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Nihon buyo

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  • Japanese: 日本舞踊 (Nihon buyou)

Nihon buyô (lit. "Japan[ese] dance") is the most prominent form of traditional Japanese dance in modern times. It is one of many so-called "traditional arts" formalized during the Meiji period, when Japan was working to construct a consolidated system of traditions it could promote as its "national arts" or "national traditions." The style and aesthetics of Nihon buyô derive almost exclusively from the geisha/courtesan entertainment traditions, and from the dance forms used in kabuki theatre. The vast majority of pieces in the traditional Nihon buyô repertoire are taken directly from kabuki plays, or from dance traditions closely related to the kabuki forms.

Since women are not permitted to perform in official/professional kabuki productions, many choose to practice Nihon buyô instead; many of the masters of Nihon buyô are either blood relatives or students of top-ranking kabuki actors, and their schools reflect a direct stylistic lineage connection to prominent kabuki families. The school of Nihon buyô sensei Onoe Kikunobu, for example, draws directly upon the style of the Onoe family, having received official approval from top-ranking actor Onoe Kikugorô VII, while another school may operate under the tutelage of sisters or daughters of one of the actors to hold the prestigious name Ichikawa Danjûrô, practicing the dance forms of the Ichikawa family, and not those of the Onoe family. Due to these connections to separate kabuki lineages, as well as to the differences between schools or individual sensei within the Nihon buyô traditions, many variant versions of a given dance exist, along with variants in the costume and music for that dance.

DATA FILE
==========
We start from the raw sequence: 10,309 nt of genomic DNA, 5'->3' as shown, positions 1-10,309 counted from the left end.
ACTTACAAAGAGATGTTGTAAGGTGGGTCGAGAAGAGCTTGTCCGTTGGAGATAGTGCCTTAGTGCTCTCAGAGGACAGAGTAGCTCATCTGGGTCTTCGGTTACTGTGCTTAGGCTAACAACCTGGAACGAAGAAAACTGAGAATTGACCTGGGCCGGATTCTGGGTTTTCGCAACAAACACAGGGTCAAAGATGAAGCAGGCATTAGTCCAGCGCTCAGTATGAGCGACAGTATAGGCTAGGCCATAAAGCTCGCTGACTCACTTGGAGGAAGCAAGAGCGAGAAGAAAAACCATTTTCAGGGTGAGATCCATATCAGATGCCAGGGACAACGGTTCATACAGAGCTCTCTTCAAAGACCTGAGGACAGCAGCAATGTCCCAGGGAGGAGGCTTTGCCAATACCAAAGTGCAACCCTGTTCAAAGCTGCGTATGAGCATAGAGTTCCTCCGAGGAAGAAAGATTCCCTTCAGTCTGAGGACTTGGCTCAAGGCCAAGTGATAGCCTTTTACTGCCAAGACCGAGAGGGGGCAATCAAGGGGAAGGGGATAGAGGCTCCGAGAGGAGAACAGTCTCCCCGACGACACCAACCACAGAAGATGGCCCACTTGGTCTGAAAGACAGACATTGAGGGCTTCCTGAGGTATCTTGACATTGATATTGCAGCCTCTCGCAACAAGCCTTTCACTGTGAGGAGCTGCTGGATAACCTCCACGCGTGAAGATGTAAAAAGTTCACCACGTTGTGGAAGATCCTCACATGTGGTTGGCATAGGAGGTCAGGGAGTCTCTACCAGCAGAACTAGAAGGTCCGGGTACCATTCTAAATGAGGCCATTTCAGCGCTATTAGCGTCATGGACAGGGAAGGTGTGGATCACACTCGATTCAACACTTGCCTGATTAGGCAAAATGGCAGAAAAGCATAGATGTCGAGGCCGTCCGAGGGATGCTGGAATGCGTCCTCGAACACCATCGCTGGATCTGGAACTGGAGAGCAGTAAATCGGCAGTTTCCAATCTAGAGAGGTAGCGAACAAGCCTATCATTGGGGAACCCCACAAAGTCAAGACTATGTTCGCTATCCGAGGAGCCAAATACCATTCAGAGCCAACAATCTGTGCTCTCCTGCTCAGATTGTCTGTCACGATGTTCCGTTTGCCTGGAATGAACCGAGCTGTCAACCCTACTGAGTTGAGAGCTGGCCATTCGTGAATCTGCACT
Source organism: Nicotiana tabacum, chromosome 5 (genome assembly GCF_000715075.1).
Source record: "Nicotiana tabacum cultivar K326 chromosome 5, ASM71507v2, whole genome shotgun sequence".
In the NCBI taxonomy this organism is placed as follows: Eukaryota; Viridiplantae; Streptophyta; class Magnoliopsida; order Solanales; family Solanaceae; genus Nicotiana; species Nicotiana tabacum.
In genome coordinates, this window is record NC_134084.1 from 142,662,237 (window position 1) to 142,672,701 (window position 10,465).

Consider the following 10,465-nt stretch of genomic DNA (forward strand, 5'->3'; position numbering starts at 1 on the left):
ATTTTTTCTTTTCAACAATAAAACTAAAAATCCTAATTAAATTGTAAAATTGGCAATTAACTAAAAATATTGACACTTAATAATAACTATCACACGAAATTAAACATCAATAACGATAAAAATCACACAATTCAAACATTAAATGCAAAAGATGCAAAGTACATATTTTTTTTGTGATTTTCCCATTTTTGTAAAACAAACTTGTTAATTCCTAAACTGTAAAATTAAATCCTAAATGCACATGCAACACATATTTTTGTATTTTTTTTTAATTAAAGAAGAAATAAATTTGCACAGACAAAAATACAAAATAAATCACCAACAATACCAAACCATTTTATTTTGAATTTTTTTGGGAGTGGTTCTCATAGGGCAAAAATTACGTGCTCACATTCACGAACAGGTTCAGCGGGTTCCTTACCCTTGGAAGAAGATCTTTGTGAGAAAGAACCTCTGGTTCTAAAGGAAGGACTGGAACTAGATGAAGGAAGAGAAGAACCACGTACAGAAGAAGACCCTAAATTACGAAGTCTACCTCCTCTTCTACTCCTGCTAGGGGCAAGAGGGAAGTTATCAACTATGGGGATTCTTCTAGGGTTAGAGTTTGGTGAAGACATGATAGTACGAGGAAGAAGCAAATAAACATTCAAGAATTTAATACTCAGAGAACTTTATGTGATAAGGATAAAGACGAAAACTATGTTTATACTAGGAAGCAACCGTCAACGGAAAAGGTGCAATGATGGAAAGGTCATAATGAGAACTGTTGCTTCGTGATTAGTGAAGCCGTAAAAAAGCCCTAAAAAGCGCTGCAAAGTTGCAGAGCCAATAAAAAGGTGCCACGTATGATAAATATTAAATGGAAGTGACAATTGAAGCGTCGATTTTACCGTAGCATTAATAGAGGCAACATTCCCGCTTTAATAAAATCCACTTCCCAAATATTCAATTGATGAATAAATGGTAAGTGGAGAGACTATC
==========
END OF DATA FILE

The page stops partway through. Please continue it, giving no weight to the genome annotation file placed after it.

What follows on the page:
As these dances derive from the kabuki theater, they are typically accompanied by one or more shamisen players and some or all of the drums, flutes, bells, gongs, and other instruments that comprise a kabuki hayashi (musical ensemble).

Dance music tends to be divided into two categories, utaimono (song pieces) in the nagauta style, and katarimono (narrative pieces) in the tokiwazu or kiyomoto musical styles. These categories reflect traditional differences between the musical styles tracing back to their origins - some styles being more purely musical, and some being more directed at serving as musically accompaniment for narratives. However, over the course of the centuries since the initial emergence of these styles, they have grown increasingly similar to one another, making the distinction somewhat less meaningful. Traditional Nihon buyô pieces deriving from the kabuki theatre also include pieces accompanied in the shinnai, katôbushi, tomimoto, and gidayû-bushi styles.

References

  • McQueen Tokita, Alison. "Music in kabuki: more than meets the eye." The Ashgate Research Companion to Japanese Music. Surrey: Ashgate Publishing, 2008. p237.
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